Italy’s parliamentarians spearhead efforts to ratify ban treaty

26.10.2017 - Rome, Italy - International Campaign to Abolish Nuclear Weapons

This post is also available in: Italian

Italy’s parliamentarians spearhead efforts to ratify ban treaty

More than 200 Members of Parliament from most Italian parties have signed the ICAN parliamentary pledge and thereby committed themselves “to work for the signature and ratification” of the nuclear ban by the Italian Government. Italy is now well-positioned to advance the conversation on the Treaty on the Prohibition of Nuclear Weapons within the NATO alliance.

The largest group of signatories comes from the main governing party, the Democratic Party affiliated with the Socialists & Democrats at a European level). Stella Bianchi spearheaded this effort, and actively invited parliamentarians from all parties to join the ICAN pledge. In doing so, she noted that the “inhumane nature of nuclear weapons and their devastating impact has for decades been testified by the Hibakusha, the survivors of Hiroshima and Nagasaki. Recent, terrible menaces evoking the recourse to nuclear arsenals have convinced us of the absolute necessity to work for the abolition of all nuclear arms, including via the full implementation of the non-proliferation treaty (NPT) and working towards a signature, also by our country, of the treaty prohibiting nuclear weapons.”

“We welcome the strong support ICAN received from across the political spectrum. It’s particularly encouraging to see so many supporters from the government: We count on them to push Italian ratification of the ban treaty, building on the resolution adopted on 19 September,” saud Leo Hoffmann-Axthelm, ICAN’s Brussels representative.

The resolution adopted last month instructed the Italian Government to “explore” possibilities to ratify the ban treaty in line with alliance commitments. “This shows that Italy is willing to play a leading role within NATO in driving the conversation forward, and clarifying that there is no inherent contradiction between the North Atlantic Treaty and the prohibition of nuclear weapons,” continued Hoffmann-Axthelm.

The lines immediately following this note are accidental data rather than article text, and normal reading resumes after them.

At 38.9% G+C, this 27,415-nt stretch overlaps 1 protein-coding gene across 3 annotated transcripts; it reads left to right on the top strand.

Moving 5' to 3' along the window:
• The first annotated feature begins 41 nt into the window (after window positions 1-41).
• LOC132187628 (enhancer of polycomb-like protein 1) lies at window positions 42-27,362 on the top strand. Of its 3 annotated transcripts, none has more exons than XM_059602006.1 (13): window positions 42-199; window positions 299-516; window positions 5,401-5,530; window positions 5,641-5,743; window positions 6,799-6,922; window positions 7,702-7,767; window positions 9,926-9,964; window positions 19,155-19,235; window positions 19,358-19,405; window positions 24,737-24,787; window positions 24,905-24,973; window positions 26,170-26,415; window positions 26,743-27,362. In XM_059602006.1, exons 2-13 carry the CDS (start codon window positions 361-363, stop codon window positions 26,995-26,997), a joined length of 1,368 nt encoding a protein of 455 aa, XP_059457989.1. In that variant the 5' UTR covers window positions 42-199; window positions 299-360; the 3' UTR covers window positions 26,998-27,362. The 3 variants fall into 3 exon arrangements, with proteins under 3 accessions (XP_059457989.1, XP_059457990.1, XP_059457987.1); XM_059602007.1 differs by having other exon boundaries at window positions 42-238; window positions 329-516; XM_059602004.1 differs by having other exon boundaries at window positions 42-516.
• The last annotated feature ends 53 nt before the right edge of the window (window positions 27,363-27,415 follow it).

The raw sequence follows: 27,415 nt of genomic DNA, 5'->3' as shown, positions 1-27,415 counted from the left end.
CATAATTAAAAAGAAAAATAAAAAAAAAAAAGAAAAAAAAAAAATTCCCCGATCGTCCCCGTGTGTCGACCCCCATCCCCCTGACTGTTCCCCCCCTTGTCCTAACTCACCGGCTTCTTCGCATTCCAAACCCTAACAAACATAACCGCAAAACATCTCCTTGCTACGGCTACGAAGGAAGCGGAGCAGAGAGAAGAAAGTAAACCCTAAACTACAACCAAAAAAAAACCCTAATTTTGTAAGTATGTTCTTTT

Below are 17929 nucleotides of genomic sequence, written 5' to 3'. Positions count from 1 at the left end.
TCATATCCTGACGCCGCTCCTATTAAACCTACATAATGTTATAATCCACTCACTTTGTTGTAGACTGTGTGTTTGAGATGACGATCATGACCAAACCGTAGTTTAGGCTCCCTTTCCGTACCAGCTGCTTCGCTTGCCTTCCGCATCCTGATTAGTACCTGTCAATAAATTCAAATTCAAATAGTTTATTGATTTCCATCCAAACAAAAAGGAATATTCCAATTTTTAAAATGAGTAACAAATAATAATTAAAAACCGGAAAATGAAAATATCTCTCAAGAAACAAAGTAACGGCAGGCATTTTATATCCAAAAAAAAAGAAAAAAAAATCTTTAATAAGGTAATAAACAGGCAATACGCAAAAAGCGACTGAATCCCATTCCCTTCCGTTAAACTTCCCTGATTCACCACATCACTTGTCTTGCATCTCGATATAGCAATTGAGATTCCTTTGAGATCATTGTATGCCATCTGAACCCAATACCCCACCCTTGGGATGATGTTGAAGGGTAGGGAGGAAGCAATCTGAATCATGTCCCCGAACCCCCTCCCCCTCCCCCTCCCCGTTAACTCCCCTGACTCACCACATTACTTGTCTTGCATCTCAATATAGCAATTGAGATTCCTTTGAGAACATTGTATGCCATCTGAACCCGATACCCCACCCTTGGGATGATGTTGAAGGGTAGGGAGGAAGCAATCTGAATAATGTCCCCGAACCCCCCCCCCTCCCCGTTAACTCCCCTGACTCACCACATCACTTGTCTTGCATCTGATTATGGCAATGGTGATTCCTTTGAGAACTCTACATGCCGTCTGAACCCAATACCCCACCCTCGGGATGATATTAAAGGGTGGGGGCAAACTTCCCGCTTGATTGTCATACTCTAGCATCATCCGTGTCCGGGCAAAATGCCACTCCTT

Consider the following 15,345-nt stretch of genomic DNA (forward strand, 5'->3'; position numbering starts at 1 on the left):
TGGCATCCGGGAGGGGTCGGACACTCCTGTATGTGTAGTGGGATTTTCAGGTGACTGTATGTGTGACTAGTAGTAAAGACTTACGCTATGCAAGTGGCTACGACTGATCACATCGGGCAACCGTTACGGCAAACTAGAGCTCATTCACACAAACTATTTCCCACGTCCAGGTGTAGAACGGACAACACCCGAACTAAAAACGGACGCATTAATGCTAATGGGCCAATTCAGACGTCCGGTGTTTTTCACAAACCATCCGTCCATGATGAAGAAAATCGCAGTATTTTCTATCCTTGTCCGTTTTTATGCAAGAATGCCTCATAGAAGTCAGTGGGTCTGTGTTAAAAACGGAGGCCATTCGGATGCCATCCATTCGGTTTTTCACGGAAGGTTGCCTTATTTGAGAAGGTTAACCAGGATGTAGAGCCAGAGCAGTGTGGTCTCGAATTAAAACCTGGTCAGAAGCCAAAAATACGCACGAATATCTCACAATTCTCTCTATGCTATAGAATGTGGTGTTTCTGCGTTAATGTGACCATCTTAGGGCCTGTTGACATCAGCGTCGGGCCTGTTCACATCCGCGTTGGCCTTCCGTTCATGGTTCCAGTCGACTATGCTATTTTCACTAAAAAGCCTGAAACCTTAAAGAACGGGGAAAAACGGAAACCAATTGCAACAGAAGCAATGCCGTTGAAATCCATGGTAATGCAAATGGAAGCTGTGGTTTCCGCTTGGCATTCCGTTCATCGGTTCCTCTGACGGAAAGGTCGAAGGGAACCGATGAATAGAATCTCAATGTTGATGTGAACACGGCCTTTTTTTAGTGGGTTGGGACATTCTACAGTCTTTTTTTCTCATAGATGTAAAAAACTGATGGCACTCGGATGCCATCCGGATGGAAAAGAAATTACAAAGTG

In spite of NATO’s recent positioning, the alliance has traditionally been flexible towards the wishes of its members, and open to opt-outs from specific policy areas, such as nuclear planning. Similar processes unfolded when parts of the alliance joined the bans on cluster munitions in 2008 and landmines in 1997.

“The broad support for ICAN’s pledge reflects Italian public opinion, which has long favoured the prohibition of these weapons. The ban treaty can be an occasion to finally make progress for nuclear disarmament,” concluded Francesco Vignarca, coordinator of ICAN-partner Rete Italiana per il Disarmo.

Donatella Duranti and Michele Piras, for the Democratic and Progressive Movement said, “Stopping the nuclear threat and war is an act of love towards the whole of humanity. The mother of all causes that it is worth pursuing. It is for these reasons that we support the call of ICAN.”

Tatiana Basilio of the Five Star Movement said, “Our group at the Chamber of Deputies has long supported nuclear disarmament, with concrete and real undertakings, represented also in parliamentary motions. Our hope is that all of these voices will be heard by the highest levels of the political world.”

Giuseppe Civati, of Possibile, “Thanks to ICAN’s efforts, the United Nations in July adopted the Treaty on the Prohibition of Nuclear Weapons, open for signatures since 20 September. (…) Italy is not yet among the signatories, and has not at all distinguished itself in the process leading towards its adoption. This year’s Nobel Prize must lead to a renewed call for Italy to speedily ratify this treaty.”

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